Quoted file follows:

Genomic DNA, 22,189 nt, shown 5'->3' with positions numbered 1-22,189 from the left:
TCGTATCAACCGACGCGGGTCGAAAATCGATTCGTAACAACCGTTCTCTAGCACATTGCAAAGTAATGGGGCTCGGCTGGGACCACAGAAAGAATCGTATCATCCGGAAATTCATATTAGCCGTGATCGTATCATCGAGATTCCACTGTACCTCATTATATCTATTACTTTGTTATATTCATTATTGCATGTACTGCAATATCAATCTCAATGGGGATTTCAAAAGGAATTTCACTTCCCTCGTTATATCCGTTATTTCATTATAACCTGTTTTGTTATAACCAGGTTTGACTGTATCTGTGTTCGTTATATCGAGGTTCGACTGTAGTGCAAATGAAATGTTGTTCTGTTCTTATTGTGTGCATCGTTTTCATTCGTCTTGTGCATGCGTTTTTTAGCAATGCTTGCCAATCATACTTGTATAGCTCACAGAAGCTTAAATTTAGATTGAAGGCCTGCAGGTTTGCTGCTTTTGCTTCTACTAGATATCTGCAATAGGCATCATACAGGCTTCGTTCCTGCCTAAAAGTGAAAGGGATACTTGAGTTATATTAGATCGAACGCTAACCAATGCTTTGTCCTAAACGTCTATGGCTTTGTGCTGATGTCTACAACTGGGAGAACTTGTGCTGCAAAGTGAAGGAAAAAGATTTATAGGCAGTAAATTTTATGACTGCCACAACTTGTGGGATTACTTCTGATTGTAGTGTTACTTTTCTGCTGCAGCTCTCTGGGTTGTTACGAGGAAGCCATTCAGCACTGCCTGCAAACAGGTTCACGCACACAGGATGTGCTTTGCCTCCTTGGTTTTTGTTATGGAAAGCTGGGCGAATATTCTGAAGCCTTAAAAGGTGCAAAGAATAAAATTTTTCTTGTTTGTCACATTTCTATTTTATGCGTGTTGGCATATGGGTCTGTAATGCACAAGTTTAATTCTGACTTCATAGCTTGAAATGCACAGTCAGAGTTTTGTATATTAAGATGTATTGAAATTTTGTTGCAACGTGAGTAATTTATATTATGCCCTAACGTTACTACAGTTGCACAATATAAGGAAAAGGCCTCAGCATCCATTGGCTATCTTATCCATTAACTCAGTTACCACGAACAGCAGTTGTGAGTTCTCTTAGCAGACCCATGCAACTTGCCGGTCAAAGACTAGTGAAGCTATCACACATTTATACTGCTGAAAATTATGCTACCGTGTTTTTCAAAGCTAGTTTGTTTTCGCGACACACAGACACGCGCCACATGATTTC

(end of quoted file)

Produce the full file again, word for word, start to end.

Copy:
Genomic DNA, 22,189 nt, shown 5'->3' with positions numbered 1-22,189 from the left:
TCGTATCAACCGACGCGGGTCGAAAATCGATTCGTAACAACCGTTCTCTAGCACATTGCAAAGTAATGGGGCTCGGCTGGGACCACAGAAAGAATCGTATCATCCGGAAATTCATATTAGCCGTGATCGTATCATCGAGATTCCACTGTACCTCATTATATCTATTACTTTGTTATATTCATTATTGCATGTACTGCAATATCAATCTCAATGGGGATTTCAAAAGGAATTTCACTTCCCTCGTTATATCCGTTATTTCATTATAACCTGTTTTGTTATAACCAGGTTTGACTGTATCTGTGTTCGTTATATCGAGGTTCGACTGTAGTGCAAATGAAATGTTGTTCTGTTCTTATTGTGTGCATCGTTTTCATTCGTCTTGTGCATGCGTTTTTTAGCAATGCTTGCCAATCATACTTGTATAGCTCACAGAAGCTTAAATTTAGATTGAAGGCCTGCAGGTTTGCTGCTTTTGCTTCTACTAGATATCTGCAATAGGCATCATACAGGCTTCGTTCCTGCCTAAAAGTGAAAGGGATACTTGAGTTATATTAGATCGAACGCTAACCAATGCTTTGTCCTAAACGTCTATGGCTTTGTGCTGATGTCTACAACTGGGAGAACTTGTGCTGCAAAGTGAAGGAAAAAGATTTATAGGCAGTAAATTTTATGACTGCCACAACTTGTGGGATTACTTCTGATTGTAGTGTTACTTTTCTGCTGCAGCTCTCTGGGTTGTTACGAGGAAGCCATTCAGCACTGCCTGCAAACAGGTTCACGCACACAGGATGTGCTTTGCCTCCTTGGTTTTTGTTATGGAAAGCTGGGCGAATATTCTGAAGCCTTAAAAGGTGCAAAGAATAAAATTTTTCTTGTTTGTCACATTTCTATTTTATGCGTGTTGGCATATGGGTCTGTAATGCACAAGTTTAATTCTGACTTCATAGCTTGAAATGCACAGTCAGAGTTTTGTATATTAAGATGTATTGAAATTTTGTTGCAACGTGAGTAATTTATATTATGCCCTAACGTTACTACAGTTGCACAATATAAGGAAAAGGCCTCAGCATCCATTGGCTATCTTATCCATTAACTCAGTTACCACGAACAGCAGTTGTGAGTTCTCTTAGCAGACCCATGCAACTTGCCGGTCAAAGACTAGTGAAGCTATCACACATTTATACTGCTGAAAATTATGCTACCGTGTTTTTCAAAGCTAGTTTGTTTTCGCGACACACAGACACGCGCCACATGATTTC